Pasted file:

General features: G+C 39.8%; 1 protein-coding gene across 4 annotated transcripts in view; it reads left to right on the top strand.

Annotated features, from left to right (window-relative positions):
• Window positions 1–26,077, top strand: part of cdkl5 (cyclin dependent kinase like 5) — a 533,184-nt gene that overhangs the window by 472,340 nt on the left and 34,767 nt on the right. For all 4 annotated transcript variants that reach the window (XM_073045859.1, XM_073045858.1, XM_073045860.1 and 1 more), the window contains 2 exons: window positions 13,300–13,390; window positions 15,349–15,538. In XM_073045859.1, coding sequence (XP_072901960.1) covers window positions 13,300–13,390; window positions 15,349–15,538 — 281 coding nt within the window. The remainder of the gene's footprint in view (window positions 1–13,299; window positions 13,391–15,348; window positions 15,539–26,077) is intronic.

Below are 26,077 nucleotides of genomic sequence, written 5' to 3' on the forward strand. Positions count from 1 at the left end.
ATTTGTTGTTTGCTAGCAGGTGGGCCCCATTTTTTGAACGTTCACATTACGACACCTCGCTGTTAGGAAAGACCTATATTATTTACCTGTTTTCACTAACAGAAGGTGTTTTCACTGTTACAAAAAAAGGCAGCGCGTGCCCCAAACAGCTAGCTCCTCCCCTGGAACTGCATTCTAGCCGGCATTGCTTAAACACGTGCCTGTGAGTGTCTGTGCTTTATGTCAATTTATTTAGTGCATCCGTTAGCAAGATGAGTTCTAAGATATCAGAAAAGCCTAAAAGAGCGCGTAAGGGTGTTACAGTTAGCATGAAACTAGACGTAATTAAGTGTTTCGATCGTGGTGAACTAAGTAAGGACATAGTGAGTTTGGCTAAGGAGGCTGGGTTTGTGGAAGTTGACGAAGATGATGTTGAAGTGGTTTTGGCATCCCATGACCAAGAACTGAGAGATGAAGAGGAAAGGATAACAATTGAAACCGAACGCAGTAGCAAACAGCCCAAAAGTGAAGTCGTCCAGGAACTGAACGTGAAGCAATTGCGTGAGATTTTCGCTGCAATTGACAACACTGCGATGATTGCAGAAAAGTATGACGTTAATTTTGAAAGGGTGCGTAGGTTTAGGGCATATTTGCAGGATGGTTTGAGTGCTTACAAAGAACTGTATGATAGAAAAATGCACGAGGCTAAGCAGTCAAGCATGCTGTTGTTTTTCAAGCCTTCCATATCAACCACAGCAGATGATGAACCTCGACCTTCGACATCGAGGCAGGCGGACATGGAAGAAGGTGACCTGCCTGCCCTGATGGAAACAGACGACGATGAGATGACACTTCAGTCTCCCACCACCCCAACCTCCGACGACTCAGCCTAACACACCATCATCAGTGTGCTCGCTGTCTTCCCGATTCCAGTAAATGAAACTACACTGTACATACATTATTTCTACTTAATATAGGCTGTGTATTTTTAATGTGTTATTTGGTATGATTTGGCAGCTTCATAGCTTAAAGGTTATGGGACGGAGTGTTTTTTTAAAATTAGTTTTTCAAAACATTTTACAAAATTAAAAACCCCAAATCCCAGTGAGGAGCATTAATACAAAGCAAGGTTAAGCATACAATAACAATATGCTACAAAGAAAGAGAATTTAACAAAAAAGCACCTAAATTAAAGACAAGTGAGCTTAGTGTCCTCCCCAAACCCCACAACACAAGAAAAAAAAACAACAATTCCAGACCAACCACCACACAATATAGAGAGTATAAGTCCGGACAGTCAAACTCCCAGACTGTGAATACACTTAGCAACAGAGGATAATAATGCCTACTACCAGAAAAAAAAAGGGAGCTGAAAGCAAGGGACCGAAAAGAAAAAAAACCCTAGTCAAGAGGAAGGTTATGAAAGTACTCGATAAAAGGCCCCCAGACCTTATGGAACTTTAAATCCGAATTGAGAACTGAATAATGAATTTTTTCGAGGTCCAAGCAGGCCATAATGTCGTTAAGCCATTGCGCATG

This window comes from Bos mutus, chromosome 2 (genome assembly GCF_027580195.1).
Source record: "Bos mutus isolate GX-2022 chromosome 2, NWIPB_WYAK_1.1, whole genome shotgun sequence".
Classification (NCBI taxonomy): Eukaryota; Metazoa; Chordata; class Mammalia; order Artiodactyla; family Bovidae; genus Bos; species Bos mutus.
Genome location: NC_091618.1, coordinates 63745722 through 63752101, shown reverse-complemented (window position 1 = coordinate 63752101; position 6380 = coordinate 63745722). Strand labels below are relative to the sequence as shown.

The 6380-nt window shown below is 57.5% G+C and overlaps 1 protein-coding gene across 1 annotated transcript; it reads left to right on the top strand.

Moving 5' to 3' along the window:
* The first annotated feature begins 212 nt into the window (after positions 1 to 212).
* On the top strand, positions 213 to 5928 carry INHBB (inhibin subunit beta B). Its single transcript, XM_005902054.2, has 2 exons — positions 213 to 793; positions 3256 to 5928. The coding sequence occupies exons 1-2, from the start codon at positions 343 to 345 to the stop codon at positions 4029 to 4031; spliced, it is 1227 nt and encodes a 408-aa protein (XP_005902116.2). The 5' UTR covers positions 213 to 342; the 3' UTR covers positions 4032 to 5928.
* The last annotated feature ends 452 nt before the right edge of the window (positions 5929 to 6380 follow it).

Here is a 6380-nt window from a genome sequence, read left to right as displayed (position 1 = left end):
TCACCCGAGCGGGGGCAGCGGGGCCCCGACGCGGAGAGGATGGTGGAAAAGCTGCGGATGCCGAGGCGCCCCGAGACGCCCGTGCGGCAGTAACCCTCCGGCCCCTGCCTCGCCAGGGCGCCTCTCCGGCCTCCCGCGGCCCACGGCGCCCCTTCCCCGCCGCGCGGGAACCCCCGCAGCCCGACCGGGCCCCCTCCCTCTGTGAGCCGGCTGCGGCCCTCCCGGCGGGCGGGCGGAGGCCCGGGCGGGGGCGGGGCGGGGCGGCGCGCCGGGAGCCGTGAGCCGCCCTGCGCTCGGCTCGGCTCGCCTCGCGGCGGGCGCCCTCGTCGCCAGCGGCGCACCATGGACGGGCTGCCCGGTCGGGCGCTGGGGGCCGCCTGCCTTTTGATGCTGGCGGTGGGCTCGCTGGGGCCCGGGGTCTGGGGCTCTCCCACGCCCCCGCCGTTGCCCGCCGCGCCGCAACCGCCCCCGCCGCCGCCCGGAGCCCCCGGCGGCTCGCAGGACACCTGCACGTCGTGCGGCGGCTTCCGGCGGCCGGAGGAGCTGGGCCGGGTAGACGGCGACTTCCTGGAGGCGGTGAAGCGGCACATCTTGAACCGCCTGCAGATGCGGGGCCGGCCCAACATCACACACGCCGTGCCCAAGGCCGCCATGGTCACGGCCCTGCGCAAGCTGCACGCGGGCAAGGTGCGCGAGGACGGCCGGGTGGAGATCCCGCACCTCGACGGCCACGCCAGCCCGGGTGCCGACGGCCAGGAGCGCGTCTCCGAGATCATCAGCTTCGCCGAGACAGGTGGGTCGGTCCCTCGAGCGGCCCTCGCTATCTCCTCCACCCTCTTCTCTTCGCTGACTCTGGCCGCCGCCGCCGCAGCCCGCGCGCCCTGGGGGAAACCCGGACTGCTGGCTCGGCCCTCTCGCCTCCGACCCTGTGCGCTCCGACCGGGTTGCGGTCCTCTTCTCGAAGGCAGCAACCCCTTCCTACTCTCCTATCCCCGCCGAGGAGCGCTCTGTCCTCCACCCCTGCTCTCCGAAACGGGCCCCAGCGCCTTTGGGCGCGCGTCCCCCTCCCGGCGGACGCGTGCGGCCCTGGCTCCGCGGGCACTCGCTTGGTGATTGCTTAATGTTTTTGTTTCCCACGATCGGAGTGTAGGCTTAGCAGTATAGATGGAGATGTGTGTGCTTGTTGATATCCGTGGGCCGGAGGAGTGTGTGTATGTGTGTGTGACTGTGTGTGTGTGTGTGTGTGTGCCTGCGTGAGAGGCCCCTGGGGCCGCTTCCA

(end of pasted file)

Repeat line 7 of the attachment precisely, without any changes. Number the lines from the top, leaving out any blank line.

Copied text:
Source record: "Bos mutus isolate GX-2022 chromosome 2, NWIPB_WYAK_1.1, whole genome shotgun sequence".